Perhaps an easy way to tick this cultural box is to visit “Noh Masks and Costumes from the Mitsui Collection: Profound and Subtle Beauty” at Nihonbashi’s Mitsui Memorial Museum. The exhibition presents an impressive amount of accoutrements from the art, including 54 masks, Noh costumes, instruments, and song books used in the performances.
In Noh theatre, which is all-male, masked actors play the main male and female roles, with lesser parts delegated to unmasked actors. This is something that is not as alien to Western culture as it may seem. The ancient Greek theater, the source of Western thespian traditions, also featured masked actors.
Noh masks are traditionally carved from Japanese cypress wood and get their trademark shiny white pallor from a crushed seashell coating, which gives them a slightly spooky appearance useful for playing ghosts. Other roles include deities and vengeful gods, usually depicted as horned demons. Such roles reveal the strong streak of the supernatural which runs through the art.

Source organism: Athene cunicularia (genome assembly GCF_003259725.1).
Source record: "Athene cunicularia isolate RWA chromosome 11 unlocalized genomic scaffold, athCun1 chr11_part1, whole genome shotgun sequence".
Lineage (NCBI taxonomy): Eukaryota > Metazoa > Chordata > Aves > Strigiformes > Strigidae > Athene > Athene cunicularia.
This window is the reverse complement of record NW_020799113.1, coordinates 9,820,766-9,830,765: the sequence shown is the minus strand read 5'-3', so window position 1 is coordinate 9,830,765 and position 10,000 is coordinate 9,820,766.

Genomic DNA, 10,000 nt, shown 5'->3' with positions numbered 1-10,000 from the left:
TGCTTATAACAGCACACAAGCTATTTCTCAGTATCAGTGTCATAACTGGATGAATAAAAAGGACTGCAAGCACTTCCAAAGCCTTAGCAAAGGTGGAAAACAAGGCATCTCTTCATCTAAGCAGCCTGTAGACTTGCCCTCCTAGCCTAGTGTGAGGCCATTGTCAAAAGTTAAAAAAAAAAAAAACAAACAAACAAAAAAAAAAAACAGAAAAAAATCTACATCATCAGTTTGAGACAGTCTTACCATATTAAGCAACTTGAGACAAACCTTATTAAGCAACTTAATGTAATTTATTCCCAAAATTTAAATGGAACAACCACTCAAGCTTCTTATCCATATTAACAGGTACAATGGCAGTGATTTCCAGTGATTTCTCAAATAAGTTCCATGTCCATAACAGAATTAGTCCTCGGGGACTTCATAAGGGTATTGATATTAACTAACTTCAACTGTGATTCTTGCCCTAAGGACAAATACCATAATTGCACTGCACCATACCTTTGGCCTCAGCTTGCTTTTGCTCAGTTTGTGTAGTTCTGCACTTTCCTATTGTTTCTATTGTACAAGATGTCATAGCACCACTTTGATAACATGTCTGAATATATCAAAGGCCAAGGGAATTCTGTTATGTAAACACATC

Although it might be thought that wearing a mask would reduce an actor’s ability to be expressive, Noh actors have a number of tricks to compensate, including the use of gesture, demeanor, and dance. Some masks, like the Okina (venerable old man) mask, even have moving parts. One of the most interesting means of creating expression however is the tilting of the masks. Some of these—especially the magojiro (maiden) masks—have been designed to show different emotional states from different angles. With a subtle inclination of few degrees or a change of lighting, a mask that appeared to be smiling can miraculously change its expression to show fear or sadness. Just to emphasize that the world of Noh works on a different timescale from everything else, the exhibition also includes the first showing of a 1991 donation of eight masks and 100 volumes of Noh song books from the master Noh mask carver Kazumichi Hashioka.
Mitsui Memorial Museum, until Jan 28 (listing).